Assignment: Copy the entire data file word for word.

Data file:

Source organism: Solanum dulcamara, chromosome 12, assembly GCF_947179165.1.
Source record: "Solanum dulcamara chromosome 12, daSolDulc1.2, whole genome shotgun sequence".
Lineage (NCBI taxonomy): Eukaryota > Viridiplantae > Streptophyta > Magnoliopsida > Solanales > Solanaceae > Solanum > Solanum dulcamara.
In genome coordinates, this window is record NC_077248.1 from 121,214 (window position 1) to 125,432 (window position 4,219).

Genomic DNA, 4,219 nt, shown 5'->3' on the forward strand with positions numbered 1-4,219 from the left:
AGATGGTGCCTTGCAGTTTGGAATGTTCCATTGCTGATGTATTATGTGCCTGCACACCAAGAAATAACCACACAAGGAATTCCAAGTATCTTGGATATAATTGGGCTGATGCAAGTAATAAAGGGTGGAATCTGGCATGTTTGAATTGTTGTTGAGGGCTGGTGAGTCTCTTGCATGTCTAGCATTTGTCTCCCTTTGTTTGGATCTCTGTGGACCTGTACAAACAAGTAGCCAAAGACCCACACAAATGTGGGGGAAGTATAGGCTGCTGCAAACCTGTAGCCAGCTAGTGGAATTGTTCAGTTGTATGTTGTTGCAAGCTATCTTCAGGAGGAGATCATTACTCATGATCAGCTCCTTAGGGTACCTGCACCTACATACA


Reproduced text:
Source organism: Solanum dulcamara, chromosome 12, assembly GCF_947179165.1.
Source record: "Solanum dulcamara chromosome 12, daSolDulc1.2, whole genome shotgun sequence".
Lineage (NCBI taxonomy): Eukaryota > Viridiplantae > Streptophyta > Magnoliopsida > Solanales > Solanaceae > Solanum > Solanum dulcamara.
In genome coordinates, this window is record NC_077248.1 from 121,214 (window position 1) to 125,432 (window position 4,219).

Genomic DNA, 4,219 nt, shown 5'->3' on the forward strand with positions numbered 1-4,219 from the left:
AGATGGTGCCTTGCAGTTTGGAATGTTCCATTGCTGATGTATTATGTGCCTGCACACCAAGAAATAACCACACAAGGAATTCCAAGTATCTTGGATATAATTGGGCTGATGCAAGTAATAAAGGGTGGAATCTGGCATGTTTGAATTGTTGTTGAGGGCTGGTGAGTCTCTTGCATGTCTAGCATTTGTCTCCCTTTGTTTGGATCTCTGTGGACCTGTACAAACAAGTAGCCAAAGACCCACACAAATGTGGGGGAAGTATAGGCTGCTGCAAACCTGTAGCCAGCTAGTGGAATTGTTCAGTTGTATGTTGTTGCAAGCTATCTTCAGGAGGAGATCATTACTCATGATCAGCTCCTTAGGGTACCTGCACCTACATACA